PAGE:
Satellite provider set to expand coverage under new subsidy regime

IPSTAR planning additional services

Subsidies made available under the federal government's $162.5 million Broadband Guarantee program will allow IPSTAR Australia, a subsidiary of Thailand's Shin Satellite Plc, to expand its coverage and services.

The program makes available a $2,750 subsidy per satellite service.

IPSTAR claims the new subsidy regime allows it to service customers in metropolitan black spot areas as well as its existing rural and remote markets.

General manager of the satellite provider, Teerasak Sawekpun, said there has been requests for a true broadband solution from people who live in outer metropolitan areas, who have not previously been eligible for a satellite broadband subsidy.

"The Broadband Guarantee takes advantage of significant improvements in IPSTAR and satellite broadband technology in general," Sawekpun said.

"IPSTAR is currently delivering next generation satellite broadband services through multiple Broadband Connect accredited service providers.

"IPSTAR has been very successful in promoting its services, with take up increasing from just a few hundred customers a month in May 2006 to in excess of 2,500 customers per month so far this year."

At the same time, IPSTAR is planning additional services, including voice, movies and long distance learning applications.

Sawekpun said IPSTAR has accumulated a backlog of more than 15,000 IPSTAR User Terminals valued at $17 million for deployment in the first half of this year.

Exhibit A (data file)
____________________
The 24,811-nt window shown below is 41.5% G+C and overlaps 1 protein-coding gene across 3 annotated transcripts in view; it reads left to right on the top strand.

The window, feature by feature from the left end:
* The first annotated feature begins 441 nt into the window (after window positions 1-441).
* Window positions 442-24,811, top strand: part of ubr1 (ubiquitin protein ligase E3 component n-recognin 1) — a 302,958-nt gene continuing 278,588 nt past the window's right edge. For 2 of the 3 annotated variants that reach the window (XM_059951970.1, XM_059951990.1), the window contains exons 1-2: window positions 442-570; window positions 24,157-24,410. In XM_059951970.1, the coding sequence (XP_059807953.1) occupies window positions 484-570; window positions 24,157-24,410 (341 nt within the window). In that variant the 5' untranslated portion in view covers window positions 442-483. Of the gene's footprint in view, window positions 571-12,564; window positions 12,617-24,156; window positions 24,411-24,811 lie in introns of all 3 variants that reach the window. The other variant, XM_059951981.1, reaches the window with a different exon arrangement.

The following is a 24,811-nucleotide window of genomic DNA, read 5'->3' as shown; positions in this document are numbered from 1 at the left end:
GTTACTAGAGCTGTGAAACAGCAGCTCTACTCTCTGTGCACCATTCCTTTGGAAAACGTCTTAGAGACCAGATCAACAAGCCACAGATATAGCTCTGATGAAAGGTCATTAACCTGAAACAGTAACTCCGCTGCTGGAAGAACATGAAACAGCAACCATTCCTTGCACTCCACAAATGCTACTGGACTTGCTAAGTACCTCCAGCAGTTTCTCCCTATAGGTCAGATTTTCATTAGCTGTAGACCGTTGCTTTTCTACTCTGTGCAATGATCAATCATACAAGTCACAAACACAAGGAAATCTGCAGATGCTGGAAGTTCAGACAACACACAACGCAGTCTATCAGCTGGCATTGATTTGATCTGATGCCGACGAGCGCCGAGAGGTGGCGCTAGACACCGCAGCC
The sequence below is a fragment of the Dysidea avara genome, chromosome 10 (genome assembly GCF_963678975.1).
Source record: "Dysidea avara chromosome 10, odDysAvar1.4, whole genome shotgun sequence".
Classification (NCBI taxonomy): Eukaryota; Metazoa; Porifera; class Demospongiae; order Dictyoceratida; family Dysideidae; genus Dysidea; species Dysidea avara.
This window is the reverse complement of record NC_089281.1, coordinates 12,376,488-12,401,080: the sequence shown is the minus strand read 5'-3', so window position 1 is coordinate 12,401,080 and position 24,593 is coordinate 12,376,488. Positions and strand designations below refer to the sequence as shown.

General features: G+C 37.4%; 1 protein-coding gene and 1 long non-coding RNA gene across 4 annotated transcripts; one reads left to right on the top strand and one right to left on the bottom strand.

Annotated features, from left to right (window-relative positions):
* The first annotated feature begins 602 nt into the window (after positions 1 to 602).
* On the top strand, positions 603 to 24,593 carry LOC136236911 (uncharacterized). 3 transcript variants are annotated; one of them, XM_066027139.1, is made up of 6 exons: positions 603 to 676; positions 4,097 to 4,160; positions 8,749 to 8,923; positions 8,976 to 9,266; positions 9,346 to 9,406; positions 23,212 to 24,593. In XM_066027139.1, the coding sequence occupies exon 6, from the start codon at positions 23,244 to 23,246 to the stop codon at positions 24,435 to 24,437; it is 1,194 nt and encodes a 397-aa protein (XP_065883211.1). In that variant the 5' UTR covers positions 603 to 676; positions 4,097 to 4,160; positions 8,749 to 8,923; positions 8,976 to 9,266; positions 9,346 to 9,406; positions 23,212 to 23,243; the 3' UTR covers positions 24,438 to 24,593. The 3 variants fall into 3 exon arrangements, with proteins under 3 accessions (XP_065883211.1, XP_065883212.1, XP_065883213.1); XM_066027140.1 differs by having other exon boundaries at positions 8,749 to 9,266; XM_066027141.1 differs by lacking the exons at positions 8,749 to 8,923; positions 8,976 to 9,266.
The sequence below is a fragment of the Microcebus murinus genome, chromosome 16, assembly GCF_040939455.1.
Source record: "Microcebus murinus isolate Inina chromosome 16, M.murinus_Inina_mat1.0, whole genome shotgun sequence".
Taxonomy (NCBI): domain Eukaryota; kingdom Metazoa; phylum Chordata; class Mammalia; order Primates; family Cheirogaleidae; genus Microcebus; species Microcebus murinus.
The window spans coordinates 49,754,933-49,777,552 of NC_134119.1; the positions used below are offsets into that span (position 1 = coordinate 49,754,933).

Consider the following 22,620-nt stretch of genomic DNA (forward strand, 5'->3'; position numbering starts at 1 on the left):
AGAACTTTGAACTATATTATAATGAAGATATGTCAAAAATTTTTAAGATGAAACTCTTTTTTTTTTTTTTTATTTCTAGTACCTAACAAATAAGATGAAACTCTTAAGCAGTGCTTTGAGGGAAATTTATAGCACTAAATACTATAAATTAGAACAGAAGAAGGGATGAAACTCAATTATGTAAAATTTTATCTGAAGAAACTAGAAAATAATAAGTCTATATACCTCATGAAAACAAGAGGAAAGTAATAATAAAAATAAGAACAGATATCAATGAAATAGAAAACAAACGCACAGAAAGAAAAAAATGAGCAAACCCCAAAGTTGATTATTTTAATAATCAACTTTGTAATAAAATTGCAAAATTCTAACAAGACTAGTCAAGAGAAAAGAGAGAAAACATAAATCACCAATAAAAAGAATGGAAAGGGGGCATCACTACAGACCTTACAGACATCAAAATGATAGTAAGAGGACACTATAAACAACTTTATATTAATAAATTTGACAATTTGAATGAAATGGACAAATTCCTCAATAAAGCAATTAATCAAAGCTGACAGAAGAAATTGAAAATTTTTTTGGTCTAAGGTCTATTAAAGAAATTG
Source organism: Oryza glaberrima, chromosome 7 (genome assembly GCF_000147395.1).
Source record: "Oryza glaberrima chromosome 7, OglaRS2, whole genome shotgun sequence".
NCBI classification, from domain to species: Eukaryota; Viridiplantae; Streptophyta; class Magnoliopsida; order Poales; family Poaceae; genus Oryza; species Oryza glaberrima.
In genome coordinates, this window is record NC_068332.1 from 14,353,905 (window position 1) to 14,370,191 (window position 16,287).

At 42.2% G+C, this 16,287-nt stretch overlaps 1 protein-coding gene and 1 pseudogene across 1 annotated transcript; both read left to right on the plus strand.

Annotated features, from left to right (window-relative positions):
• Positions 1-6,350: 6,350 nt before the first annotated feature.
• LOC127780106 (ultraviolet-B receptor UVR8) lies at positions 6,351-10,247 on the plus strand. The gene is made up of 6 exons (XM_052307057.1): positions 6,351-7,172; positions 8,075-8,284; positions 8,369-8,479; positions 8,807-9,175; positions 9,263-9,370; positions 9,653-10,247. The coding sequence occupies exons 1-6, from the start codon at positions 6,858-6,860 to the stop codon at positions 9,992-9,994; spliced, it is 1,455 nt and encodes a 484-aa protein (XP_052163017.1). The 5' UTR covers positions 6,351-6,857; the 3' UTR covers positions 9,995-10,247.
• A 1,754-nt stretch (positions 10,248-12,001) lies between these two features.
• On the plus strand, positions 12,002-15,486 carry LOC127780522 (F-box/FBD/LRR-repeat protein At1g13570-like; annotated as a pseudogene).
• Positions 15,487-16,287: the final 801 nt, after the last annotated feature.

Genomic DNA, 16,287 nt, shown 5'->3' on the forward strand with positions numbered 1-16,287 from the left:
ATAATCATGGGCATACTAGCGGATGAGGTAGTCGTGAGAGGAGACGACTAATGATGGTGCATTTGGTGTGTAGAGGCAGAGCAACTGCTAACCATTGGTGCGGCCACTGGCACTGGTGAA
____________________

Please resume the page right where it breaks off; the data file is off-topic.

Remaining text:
"We are working hard to make sure we supply our hardware in a timely manner and reduce customer installation lead time." he said.

Warren Ingerson, executive director of Australia Private Network (APN), a major service provider of IPSTAR, said the Broadband Guarantee program will increase takeup.

Introduction of the program has been controversial as it replaces the Broadband Connect Incentive Program, which was previously scheduled to run until June 30, 2007.

One provider hit by the cancellation of the federal government's Broadband Connect program has been South Australian-based Internode which suspended its regional broadband rollout last week.

For the past three years, Internode has used the program to assist with its investment in building broadband infrastructure in regional Australia.

Without these per-customer subsidies, delivering broadband in rural areas is commercially unviable, according to Simon Hackett, Internode managing director.

But Internet Service Provider (ISP), Koala Telecom labelled Internode's claims as rubbish pointing out that it hasn't received one red cent from the government's Broadband Connect program.

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